Well there’s an interesting question.
Here’s another thought to ponder, which is more germane to writers: what’s the difference between criticizing and critiquing? The word “criticize” has the connotation that someone is only pointing out the negative aspects of something, although it does include in its definition the idea of looking at both merits and faults of something.
“Critique” sounds so much fancier (as do most words when you say them in French, as long as you pronounce them correctly). (And I’d like to digress a moment to say that b-e-a-u-c-o-u-p is pronounced “bo-COO,” not “BOO-coo.”) (OK, I’m done digressing.) (For now.)
Critique means to look at something critically, objectively and (one hopes) with some judgment or rationale. It’s not an emotional, personal attack. In theory.
So how does this play out for beginning writers? Many of us, at some point, find ourselves in a workshop where we need to share our writing out loud with others.
Our hands hold a paper on which we have dared to write down our experiences, our dreams, our imaginations — and all in the hope of getting it published someday, perhaps. Now we’re about to cast these words into the air for others to volley back and forth amongst them. It might be the first time these words have been given breath and made audible. By hearing them and commenting on them, our listeners make them real and validate us as writers. It’s forgivable if our hands shake a little, even a lot, as we read and serve the words into the air for the first time. We’re not looking for a service ace here. Oh, what a horrible feeling if they land with a thud amongst our audience and no one gets the ball going. We also fear the dreaded spike back in our face from the listener who’s only out to show that she’s a better player than we are. That’s not a good team player.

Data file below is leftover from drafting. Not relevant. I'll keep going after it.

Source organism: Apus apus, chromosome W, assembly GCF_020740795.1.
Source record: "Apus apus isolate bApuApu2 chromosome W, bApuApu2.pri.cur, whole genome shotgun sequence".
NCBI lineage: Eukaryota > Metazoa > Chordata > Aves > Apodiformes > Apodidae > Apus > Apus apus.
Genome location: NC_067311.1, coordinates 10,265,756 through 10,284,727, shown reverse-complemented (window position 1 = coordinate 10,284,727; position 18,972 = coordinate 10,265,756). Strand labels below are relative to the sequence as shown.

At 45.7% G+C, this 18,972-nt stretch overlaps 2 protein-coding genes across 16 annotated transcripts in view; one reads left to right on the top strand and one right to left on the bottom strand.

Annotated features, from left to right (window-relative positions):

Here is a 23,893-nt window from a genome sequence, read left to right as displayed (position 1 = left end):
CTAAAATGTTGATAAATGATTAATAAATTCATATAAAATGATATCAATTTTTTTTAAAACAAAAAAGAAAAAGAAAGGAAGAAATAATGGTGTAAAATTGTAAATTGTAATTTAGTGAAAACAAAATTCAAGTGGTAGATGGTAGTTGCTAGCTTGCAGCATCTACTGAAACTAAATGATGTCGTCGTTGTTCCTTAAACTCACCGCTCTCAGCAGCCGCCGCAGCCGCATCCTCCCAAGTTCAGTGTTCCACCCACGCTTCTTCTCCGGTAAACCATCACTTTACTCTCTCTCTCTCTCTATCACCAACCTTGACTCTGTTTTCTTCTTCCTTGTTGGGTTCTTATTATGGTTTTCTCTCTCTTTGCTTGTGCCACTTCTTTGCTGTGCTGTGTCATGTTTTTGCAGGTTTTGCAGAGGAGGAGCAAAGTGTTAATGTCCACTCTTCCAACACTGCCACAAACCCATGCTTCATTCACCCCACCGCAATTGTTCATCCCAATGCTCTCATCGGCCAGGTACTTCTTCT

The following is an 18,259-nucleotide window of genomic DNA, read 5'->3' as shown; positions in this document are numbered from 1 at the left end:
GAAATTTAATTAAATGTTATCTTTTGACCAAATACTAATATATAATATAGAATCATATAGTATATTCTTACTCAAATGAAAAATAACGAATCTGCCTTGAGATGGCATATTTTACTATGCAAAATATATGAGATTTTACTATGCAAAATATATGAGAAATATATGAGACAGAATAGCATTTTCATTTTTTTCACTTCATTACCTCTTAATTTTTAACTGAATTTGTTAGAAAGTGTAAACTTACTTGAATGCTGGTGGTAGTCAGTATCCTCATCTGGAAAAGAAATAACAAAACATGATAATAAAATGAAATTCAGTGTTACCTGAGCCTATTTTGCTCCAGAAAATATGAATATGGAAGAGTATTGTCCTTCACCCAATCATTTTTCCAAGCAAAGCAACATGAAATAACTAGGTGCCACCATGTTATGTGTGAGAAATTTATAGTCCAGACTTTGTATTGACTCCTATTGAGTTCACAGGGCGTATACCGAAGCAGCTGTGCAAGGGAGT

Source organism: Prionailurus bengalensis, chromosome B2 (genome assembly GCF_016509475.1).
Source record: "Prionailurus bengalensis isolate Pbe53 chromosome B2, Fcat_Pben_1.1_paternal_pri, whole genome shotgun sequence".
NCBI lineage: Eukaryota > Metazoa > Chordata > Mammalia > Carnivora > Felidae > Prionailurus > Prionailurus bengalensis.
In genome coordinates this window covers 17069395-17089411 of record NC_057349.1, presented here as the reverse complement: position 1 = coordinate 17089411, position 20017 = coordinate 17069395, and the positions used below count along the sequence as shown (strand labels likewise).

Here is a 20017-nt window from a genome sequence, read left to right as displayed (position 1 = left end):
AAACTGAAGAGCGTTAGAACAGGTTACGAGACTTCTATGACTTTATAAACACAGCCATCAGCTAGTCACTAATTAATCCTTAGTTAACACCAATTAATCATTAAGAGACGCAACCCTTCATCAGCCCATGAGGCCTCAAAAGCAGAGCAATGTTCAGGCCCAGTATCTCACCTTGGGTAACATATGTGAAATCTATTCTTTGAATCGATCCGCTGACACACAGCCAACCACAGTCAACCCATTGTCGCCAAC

So where do we learn how to play this game of how to take someone’s prized possessions — their words — and play with them, think them over, and volley back suggestions for them to consider when they take their ball back home?
The two most common places are graduate school or writers’ workshops. I received my master’s degree not through an MFA program but through an MA program. If you don’t have the ability to commit to a multi-year graduate degree, the writers’ workshops are going to be a better option.
Here are some of my favorites, as well as a few that are very highly considered:
- Antioch Writers’ Workshop, Yellow Springs OH, July 9-15 (and I’ll see you there!)
- Midwest Writers Workshop, Muncie IN, July 28-30 (Say hello to “Doc” for me!)
- Taos Summer Writers’ Conference, Albuquerque NM, July 10-17 (a friend recommended it highly)
- Bread Loaf Writers’ Conference, Middlebury VT, August 10-20 (the deadline has already passed for applying, but the website is fun to peruse)
- Writer’s Digest offers great conferences and workshops, but usually in the fall and wintertime — so plan ahead!
If you’re in the Cincinnati area, I am holding workshops to focus on the art of critiquing, called “Writing Workshop Workshops.” The next one is April 17, 2011, at Allyn’s Café on Columbia Parkway at 2 p.m. Here’s more information.